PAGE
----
RECENT NEWS
Wall Street Journal  6 hrs ago  Comment 
Lender Springleaf is nearing a deal to buy Citigroup’s OneMain for about $4.25 billion, a purchase that would create a new U.S. subprime giant.
MarketWatch  7 hrs ago  Comment 
Subprime lender Springleaf Holdings Inc. is nearing a deal to buy Citigroup Inc.’s OneMain Financial for about $4.25 billion, say people familiar with the matter.
New York Times  Mar 2  Comment 
Fearing increased risk and slipping standards, Wells Fargo will keep new subprime car loans to no more than 10 percent of its total auto loans.
New York Times  Feb 26  Comment 
The deal is expected to be one of the last major steps in the Justice Department’s push to make banks pay for their role in the subprime crisis.
Benzinga  Feb 23  Comment 
Ally Financial Inc's (NYSE: ALLY) improving results from its subprime auto lending sector will help chip away first-quarter consolidated net charge-offs, an analyst said Monday. The company's newly named Chief Executive Jeffrey J. Brown told...
Reuters  Feb 20  Comment 
Citigroup Inc is in advanced talks to sell its consumer finance unit OneMain Financial Holdings Inc to subprime lender Springleaf Holdings Inc for more than $4 billion, people...
Wall Street Journal  Feb 19  Comment 
Loans to consumers with low credit scores have reached the highest level since the start of the financial crisis, driven by a boom in car lending and a new crop of financial firms.
Financial Times  Feb 17  Comment 
Spectre of US subprime loan crisis hangs over asset class
New York Times  Feb 5  Comment 
The actions of a provider of fee-harvester cards, recently ordered to pay a civil penalty, highlights the big fees faced by those with low credit scores.
New York Times  Feb 4  Comment 
In the wake of the financial crisis, when rating agencies were blamed for feeding a subprime mortgage frenzy, Congress used the Dodd-Frank Act to adopt a battery of changes for the rating industry.




 

What happened blaicasly was because of assuming that a trend was permanent. In the financial world, this is a form of mental disorder. Trends are why anyone could be a day-trader and make money, for a while. Their impermanence is why anyone that didn't get out of that in time lost their shirts. The subprime loans were designed to churn the loans. You had loans that were fixed for usually two years, then would become variable. The whole intent was for the borrower to refinance in two years, again generating all of the bank's new-loan fees. The trend for real estate to appreciate rapidly was counted on to continue to keep this attractive for the borrower. Borrow 100 with 5k in costs to pay off a loan of 95, wait two years, borrow 105k with 5k in costs to pay off a loan of 100, wait two years, borrow 110k with 5k in costs to pay off a loan of 105 but then the trend didn't cooperate by giving a home value of 110k, and the balloon broke. People still had the same house they did, but now a loan for more than they originally paid for it, and they can't get refinancing, and can't sell it for what they owe. Trends are temporary. People that think otherwise will eventually lose money. Now, how do you know when a trend is coming to an end? There's a story about the Crash of '29 about a broker who was getting a shoe shine, and the shoe shiner gave him a hot tip on a stock. He realized that when shoe shine boys were giving stock tips, the market was about to crash and he got out. During the day-trader era, there were stories about bus drivers and janitors making huge money in day-trading, just before that went south. How many times have YOU seen people offering to help people get loans in their answers right here on Yahoo, offers totally unconnected to the question being asked? It was a trend. Now it's not.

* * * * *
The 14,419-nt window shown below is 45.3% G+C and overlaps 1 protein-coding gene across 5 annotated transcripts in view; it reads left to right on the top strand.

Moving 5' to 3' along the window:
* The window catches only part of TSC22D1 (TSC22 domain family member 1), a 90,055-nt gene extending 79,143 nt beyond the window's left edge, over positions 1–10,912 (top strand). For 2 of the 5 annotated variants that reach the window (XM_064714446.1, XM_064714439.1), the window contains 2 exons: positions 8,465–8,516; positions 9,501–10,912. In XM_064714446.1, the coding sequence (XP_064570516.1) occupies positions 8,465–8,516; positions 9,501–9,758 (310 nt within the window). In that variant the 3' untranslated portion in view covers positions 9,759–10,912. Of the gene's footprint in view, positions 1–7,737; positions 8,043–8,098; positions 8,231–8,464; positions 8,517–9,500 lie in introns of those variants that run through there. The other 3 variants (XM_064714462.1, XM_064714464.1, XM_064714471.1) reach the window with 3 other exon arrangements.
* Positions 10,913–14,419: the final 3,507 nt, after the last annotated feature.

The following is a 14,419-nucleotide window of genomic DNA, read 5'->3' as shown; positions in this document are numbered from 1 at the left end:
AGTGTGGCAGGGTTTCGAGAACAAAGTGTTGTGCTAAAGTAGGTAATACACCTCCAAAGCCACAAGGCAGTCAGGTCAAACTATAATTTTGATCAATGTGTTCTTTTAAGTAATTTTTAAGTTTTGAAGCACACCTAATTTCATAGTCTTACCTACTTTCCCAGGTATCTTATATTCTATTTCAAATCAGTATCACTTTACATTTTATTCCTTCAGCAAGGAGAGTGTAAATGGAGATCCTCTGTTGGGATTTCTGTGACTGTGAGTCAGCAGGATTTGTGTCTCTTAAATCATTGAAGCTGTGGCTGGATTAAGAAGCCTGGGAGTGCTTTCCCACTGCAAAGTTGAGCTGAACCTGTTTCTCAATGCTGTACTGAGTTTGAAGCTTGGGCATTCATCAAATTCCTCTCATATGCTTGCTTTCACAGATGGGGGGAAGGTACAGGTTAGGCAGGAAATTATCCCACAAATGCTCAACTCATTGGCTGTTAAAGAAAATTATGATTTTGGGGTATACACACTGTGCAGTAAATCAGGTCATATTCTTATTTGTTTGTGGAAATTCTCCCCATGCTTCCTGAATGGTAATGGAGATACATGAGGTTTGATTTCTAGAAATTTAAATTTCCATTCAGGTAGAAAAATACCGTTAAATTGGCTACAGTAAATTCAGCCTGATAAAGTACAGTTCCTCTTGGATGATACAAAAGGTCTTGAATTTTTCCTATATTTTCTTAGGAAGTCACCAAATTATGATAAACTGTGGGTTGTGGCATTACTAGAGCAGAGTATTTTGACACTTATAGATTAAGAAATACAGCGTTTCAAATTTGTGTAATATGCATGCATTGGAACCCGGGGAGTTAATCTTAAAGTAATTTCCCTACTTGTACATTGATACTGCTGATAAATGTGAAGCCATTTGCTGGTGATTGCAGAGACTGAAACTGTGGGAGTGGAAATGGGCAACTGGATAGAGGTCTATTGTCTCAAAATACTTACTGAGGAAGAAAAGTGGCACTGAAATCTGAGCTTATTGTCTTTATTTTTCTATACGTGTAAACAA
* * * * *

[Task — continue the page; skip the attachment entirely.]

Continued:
Wikinvest © 2006, 2007, 2008, 2009, 2010, 2011, 2012. Use of this site is subject to express Terms of Service, Privacy Policy, and Disclaimer. By continuing past this page, you agree to abide by these terms. Any information provided by Wikinvest, including but not limited to company data, competitors, business analysis, market share, sales revenues and other operating metrics, earnings call analysis, conference call transcripts, industry information, or price targets should not be construed as research, trading tips or recommendations, or investment advice and is provided with no warrants as to its accuracy. Stock market data, including US and International equity symbols, stock quotes, share prices, earnings ratios, and other fundamental data is provided by data partners. Stock market quotes delayed at least 15 minutes for NASDAQ, 20 mins for NYSE and AMEX. Market data by Xignite. See data providers for more details. Company names, products, services and branding cited herein may be trademarks or registered trademarks of their respective owners. The use of trademarks or service marks of another is not a representation that the other is affiliated with, sponsors, is sponsored by, endorses, or is endorsed by Wikinvest.
Powered by MediaWiki